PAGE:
Sometimes I wonder why I even both to write, think, or photograph anything. I do a great deal of rehashing ideas and thinking out loud via my site/blog. However, somehow, it ends up being worth it. For example, it is almost humorous the way that things can come back around; full circle. This time 3 years ago I was pouring over Michel Foucault’s “Of Other Spaces, Heterotopias“. And, again on this wet April morning, I’m scouring through the same text looking with a fresh set of eyes at what I missed. For those new to the term I love to use so often, Foucault describes a heterotopia by saying, “There are also, probably in every culture, in every civilization, real places — places that do exist and that are formed in the very founding of society – which are something like counter-sites…all the other real sites that can be found within the culture, are simultaneously represented, contested, and inverted.”

My relationship with this particular bit of writing (from a Foucault lecture given in 1967) is an intimate one. In the last week, I’ve gone back and forth from reading this bit of Foucault to watching Michael Haneke’s “Caché” at least a dozen times, each time feeling the two are linked. Its going to be a bit of a stretch to relate these two together, but I’ll do my damnedest. The connection is something that I always come back to: both works discuss the relationships where private and public spill into each other.

In “Caché” the racial tensions that remain inherent in post-colonial French society demonstrate this “non-site” of neither public nor private. Over all, the film suggests it is one thing to support and favor a multicultural social fabric, but it is another thing to actually bring the otherness of an immigrant family into one’s own home. In the film, an unknown person sends to a wealthy Parisian family video footage observations of their home. In this regard, the film touches on the first heterotopia described by Foucalt: the mirror. He writes, “The mirror functions as a heterotopia in this respect: it makes this place that I occupy at the moment when I look at myself in the glass at once absolutely real, connected with all the space that surrounds it, and absolutely unreal, since in order to be perceived it has to pass through this virtual point which is over there.”

Foucault hints at other such sites that enmesh themselves into our lives such as heterotopias of crisis and deviation. He describes these sites as places where, “those in which individuals whose behavior is deviant in relation to the required mean or norm are placed.” To return to Haneke’s “Caché,” as the film progresses, the main character Georges (Daniel Auteuil) pursues the sender of the videos into such a place. In this instance, it one of the many large late-modernist housing projects surrounding the city. Inside, immigrants, the poor, and others considered to be “others” are conveniently vertically stacked, isolated, and concealed.

Now to draw back to me and my work. (After all, I am the reason for the season… its true! My birthday is Sunday, May 01… also known as International Workers of the World day.) Foucault’s third principle of the heterotopia is perhaps most pressing on my mind this morning. Put simply, “The heterotopia is capable of juxtaposing in a single real place several spaces, several sites that are in themselves incompatible.” This is the thread that I’ve been yearning to examine and express with photography. In past work, I’ve failed to express this incompatibility that can occur within places of “non-site” even though it has been staring me in the face since the completion of my MFA exhibition. I’m going to expand more on this in subsequent posts on photos already gathering dust and also those that are still latent.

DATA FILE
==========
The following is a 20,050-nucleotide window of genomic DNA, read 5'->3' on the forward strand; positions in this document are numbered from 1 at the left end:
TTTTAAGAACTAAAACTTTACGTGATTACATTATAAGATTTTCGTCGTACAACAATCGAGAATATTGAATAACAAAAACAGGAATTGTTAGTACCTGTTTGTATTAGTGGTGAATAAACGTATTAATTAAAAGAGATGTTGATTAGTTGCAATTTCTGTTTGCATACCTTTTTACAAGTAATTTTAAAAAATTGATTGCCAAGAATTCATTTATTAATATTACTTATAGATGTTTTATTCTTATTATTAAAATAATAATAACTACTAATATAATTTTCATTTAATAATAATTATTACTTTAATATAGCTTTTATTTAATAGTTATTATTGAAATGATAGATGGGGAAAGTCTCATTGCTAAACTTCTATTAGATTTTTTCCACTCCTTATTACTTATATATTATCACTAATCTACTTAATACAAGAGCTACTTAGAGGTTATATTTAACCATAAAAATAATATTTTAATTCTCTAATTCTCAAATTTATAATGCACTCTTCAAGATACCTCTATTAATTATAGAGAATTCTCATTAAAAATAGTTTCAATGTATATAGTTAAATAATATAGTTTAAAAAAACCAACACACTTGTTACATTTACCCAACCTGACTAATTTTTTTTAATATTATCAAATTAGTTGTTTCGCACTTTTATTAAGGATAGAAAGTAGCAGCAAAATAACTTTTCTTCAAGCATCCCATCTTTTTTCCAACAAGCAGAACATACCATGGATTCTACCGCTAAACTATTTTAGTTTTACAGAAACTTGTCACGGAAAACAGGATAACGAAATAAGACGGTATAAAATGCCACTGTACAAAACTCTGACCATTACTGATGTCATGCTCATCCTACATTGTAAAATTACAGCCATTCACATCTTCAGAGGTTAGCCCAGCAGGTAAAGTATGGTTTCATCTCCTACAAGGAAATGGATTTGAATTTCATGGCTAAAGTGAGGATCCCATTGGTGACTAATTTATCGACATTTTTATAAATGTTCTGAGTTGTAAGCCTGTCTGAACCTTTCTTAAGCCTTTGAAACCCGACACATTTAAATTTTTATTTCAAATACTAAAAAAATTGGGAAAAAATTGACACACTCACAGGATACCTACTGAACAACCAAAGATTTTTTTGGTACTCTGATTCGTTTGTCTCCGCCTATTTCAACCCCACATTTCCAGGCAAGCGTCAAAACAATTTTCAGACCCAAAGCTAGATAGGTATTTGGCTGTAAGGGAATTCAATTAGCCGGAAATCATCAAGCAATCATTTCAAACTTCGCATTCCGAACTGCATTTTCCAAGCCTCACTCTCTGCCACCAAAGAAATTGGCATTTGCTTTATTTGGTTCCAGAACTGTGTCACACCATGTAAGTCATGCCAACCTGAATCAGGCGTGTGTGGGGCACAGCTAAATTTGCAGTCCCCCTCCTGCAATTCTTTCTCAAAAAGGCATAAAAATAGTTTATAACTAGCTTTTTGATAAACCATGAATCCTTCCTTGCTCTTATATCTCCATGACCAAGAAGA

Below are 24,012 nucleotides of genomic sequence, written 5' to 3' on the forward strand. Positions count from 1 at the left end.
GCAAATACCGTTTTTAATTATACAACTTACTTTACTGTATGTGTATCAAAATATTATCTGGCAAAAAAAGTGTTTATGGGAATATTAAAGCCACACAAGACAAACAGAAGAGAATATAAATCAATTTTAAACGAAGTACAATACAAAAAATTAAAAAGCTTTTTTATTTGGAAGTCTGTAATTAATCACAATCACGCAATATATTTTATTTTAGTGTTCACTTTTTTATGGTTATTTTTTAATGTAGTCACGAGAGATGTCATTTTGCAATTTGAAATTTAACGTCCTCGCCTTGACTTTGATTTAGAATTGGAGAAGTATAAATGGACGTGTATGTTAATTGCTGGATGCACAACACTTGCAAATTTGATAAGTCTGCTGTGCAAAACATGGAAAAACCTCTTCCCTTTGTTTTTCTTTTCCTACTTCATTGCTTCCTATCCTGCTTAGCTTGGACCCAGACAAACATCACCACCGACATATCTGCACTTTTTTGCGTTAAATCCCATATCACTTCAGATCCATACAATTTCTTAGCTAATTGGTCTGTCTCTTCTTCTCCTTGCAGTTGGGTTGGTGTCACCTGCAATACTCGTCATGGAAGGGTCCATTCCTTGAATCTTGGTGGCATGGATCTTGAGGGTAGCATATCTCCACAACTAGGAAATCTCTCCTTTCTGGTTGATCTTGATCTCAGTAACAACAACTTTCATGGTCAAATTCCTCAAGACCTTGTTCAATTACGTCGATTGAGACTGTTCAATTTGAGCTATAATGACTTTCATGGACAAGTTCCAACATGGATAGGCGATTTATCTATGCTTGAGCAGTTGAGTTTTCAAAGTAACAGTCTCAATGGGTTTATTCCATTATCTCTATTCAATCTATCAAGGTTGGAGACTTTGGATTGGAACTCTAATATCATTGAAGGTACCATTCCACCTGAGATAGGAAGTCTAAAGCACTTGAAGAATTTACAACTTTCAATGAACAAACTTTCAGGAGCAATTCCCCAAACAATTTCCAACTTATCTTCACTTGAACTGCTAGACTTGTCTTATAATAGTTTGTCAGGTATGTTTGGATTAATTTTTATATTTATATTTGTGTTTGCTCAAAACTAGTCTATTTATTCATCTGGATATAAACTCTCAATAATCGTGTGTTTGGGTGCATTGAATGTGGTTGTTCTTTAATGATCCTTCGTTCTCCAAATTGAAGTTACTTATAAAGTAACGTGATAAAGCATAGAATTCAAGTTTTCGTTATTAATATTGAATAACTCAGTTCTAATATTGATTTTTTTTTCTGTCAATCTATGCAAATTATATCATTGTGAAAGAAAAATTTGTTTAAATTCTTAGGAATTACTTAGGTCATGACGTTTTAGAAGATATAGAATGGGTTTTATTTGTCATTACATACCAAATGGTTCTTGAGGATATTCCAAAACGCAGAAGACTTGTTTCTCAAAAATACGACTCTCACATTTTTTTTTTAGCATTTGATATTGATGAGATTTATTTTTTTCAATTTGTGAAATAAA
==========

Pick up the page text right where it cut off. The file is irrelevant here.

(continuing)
December 13, 2009

White Flower, 1960. Oil on canvas, 71 7/8 x 72 inches (182.6 x 182.9 cm). Solomon R. Guggenheim Museum, New York, Anonymous gift  63.1653. © 2007 Agnes Martin / Artists Rights Society (ARS), New York
White Flower, 1960. Oil on canvas, 71 7/8 x 72 inches (182.6 x 182.9 cm). Solomon R. Guggenheim Museum, New York, Anonymous gift 63.1653. © 2007 Agnes Martin / Artists Rights Society (ARS), New York

As the slide into full-blown winter solidifies, the concepts of failure and reduction have taken over my thoughts. When one thinks of improvement, of being a “better person”, the tendency is to look at what we lack and emphasize what we can acquire. I feel like I have been caught in this quagmire of acquisition for way too long (perhaps roughly 27 years).

These are my new goals.
By all intensive logic, I want less.
I want to fail.

What does it mean to fail? According to Agnes Martin, failure is a state which exists only when one has exhausted all means and possible courses of action. Failure is a terminal condition–an end of possibilities.

Can one consider it a victory to stop doing something? To cease to acquire? To cease to care? Is that really failure? Or is the act of losing all choice, movement, and flexibility that elusive  apex of liberation I have been searing for?

Just a bit more Agnes and then I am going to call it a night, crawl into bed, and be blissfully unconscious.

“To progress in life you must give up the things you do not like. Give up doing the things that you do not like to do. You must find the things that you do like. The things that are acceptable to your mind.”

I really cannot think of anything I would like more.